A colleague recently took some much needed time off after a long stretch of intense development work. Something he said resonated, “I took so much time off, I actually wanted to get back to work”. This is not to say either of us dislike our job, but it can definitely be hard, draining work.
This sentiment reminded me of a concept from Zen and the Art of Motorcycle Maintenance, namely Gumption:
Gumption is the psychic gasoline that keeps the whole thing going. If you haven’t got it, there’s no way the motorcycle can possibly be fixed. But if you have got it and know how to keep it, there’s absolutely no way in this whole world that motorcycle can keep from getting fixed. It’s bound to happen. Therefore the thing that must be monitored at all times and preserved before anything else is the gumption.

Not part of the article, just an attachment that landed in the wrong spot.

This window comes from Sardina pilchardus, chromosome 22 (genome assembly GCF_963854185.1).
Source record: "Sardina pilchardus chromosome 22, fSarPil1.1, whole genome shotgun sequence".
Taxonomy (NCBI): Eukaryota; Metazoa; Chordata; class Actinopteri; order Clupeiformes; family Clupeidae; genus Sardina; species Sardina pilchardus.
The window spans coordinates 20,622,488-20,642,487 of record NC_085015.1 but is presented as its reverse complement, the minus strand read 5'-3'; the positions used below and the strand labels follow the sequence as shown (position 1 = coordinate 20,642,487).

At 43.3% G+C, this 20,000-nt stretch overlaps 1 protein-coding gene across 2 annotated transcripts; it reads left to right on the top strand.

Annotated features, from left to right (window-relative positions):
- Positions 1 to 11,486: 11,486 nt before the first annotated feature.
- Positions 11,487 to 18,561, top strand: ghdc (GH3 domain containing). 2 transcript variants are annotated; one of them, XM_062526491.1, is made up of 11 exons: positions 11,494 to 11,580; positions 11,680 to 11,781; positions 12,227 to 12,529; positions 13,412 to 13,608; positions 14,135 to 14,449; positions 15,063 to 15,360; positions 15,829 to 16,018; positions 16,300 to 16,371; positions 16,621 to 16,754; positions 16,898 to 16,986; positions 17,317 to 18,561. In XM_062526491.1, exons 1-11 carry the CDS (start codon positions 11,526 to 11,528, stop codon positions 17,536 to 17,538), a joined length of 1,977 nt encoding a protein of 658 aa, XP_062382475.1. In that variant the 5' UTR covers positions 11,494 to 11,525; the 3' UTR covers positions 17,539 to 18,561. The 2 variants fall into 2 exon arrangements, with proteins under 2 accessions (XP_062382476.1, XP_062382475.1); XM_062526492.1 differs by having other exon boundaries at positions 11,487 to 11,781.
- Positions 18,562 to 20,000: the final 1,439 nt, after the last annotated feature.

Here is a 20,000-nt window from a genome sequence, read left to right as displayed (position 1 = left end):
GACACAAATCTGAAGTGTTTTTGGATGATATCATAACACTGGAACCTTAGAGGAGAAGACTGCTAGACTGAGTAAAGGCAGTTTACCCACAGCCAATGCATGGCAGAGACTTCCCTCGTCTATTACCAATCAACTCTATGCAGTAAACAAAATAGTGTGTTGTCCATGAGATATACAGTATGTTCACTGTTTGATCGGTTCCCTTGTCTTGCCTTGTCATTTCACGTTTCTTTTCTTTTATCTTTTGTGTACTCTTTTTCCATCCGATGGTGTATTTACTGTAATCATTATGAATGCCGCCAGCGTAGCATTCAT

There is a broader elaboration on Gumption Traps in the book worth reading, but in this brief look, I just wanted to capture and emphasize the relation I noticed between Time Off and Gumption.
Time Off doesn’t just serve as a chance to grant more attention to your personal life than usually permitted in a normal work week. It ideally also fulfills the role of refueling gumption. You will know Time Off has worked if you find yourself motivated to return. If you feel your psychic gas tank adequately filled. With this in mind, beware a half assed, not quite disconnected Time Off lest you return without the filled tank you need to commit to Excellence in your work.
Does this change your mindset about what Time Off means? Is the concept of Gumption helpful in this context?